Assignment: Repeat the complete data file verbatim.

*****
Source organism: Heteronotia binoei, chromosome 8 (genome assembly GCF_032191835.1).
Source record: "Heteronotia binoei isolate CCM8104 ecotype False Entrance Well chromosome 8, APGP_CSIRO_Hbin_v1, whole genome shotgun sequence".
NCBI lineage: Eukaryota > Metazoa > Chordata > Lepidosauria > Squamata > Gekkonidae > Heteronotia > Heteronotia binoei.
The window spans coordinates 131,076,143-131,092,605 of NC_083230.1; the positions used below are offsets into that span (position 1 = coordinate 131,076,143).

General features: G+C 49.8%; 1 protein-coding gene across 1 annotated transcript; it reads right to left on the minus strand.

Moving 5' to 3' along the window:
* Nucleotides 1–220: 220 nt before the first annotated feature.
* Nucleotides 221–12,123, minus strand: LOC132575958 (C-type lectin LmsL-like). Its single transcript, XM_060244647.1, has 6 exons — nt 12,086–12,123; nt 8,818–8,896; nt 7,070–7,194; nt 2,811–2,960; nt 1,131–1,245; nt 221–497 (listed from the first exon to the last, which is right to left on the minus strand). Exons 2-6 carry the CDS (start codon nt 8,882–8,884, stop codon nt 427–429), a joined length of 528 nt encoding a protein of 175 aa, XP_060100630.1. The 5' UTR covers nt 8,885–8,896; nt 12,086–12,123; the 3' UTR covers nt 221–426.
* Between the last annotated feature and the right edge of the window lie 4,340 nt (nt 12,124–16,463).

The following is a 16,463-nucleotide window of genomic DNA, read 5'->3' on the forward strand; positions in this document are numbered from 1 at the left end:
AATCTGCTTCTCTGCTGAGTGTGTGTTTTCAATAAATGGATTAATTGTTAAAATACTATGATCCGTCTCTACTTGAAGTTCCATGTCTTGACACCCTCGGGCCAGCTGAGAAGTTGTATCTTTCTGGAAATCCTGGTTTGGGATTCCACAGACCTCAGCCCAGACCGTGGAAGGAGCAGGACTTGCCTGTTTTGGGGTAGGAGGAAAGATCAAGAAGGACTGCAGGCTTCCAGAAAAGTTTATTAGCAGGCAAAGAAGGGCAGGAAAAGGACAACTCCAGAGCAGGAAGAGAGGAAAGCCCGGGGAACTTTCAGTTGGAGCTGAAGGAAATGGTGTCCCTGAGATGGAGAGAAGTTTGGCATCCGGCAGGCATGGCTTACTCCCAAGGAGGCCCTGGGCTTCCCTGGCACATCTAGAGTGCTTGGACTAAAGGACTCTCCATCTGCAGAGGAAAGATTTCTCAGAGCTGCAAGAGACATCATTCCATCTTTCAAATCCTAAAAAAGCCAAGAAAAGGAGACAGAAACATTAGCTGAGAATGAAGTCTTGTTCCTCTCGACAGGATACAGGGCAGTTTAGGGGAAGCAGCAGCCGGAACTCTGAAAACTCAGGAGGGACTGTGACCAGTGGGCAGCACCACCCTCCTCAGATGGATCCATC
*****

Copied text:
Source organism: Heteronotia binoei, chromosome 8 (genome assembly GCF_032191835.1).
Source record: "Heteronotia binoei isolate CCM8104 ecotype False Entrance Well chromosome 8, APGP_CSIRO_Hbin_v1, whole genome shotgun sequence".
NCBI lineage: Eukaryota > Metazoa > Chordata > Lepidosauria > Squamata > Gekkonidae > Heteronotia > Heteronotia binoei.
The window spans coordinates 131,076,143-131,092,605 of NC_083230.1; the positions used below are offsets into that span (position 1 = coordinate 131,076,143).

General features: G+C 49.8%; 1 protein-coding gene across 1 annotated transcript; it reads right to left on the minus strand.

Moving 5' to 3' along the window:
* Nucleotides 1–220: 220 nt before the first annotated feature.
* Nucleotides 221–12,123, minus strand: LOC132575958 (C-type lectin LmsL-like). Its single transcript, XM_060244647.1, has 6 exons — nt 12,086–12,123; nt 8,818–8,896; nt 7,070–7,194; nt 2,811–2,960; nt 1,131–1,245; nt 221–497 (listed from the first exon to the last, which is right to left on the minus strand). Exons 2-6 carry the CDS (start codon nt 8,882–8,884, stop codon nt 427–429), a joined length of 528 nt encoding a protein of 175 aa, XP_060100630.1. The 5' UTR covers nt 8,885–8,896; nt 12,086–12,123; the 3' UTR covers nt 221–426.
* Between the last annotated feature and the right edge of the window lie 4,340 nt (nt 12,124–16,463).

The following is a 16,463-nucleotide window of genomic DNA, read 5'->3' on the forward strand; positions in this document are numbered from 1 at the left end:
AATCTGCTTCTCTGCTGAGTGTGTGTTTTCAATAAATGGATTAATTGTTAAAATACTATGATCCGTCTCTACTTGAAGTTCCATGTCTTGACACCCTCGGGCCAGCTGAGAAGTTGTATCTTTCTGGAAATCCTGGTTTGGGATTCCACAGACCTCAGCCCAGACCGTGGAAGGAGCAGGACTTGCCTGTTTTGGGGTAGGAGGAAAGATCAAGAAGGACTGCAGGCTTCCAGAAAAGTTTATTAGCAGGCAAAGAAGGGCAGGAAAAGGACAACTCCAGAGCAGGAAGAGAGGAAAGCCCGGGGAACTTTCAGTTGGAGCTGAAGGAAATGGTGTCCCTGAGATGGAGAGAAGTTTGGCATCCGGCAGGCATGGCTTACTCCCAAGGAGGCCCTGGGCTTCCCTGGCACATCTAGAGTGCTTGGACTAAAGGACTCTCCATCTGCAGAGGAAAGATTTCTCAGAGCTGCAAGAGACATCATTCCATCTTTCAAATCCTAAAAAAGCCAAGAAAAGGAGACAGAAACATTAGCTGAGAATGAAGTCTTGTTCCTCTCGACAGGATACAGGGCAGTTTAGGGGAAGCAGCAGCCGGAACTCTGAAAACTCAGGAGGGACTGTGACCAGTGGGCAGCACCACCCTCCTCAGATGGATCCATC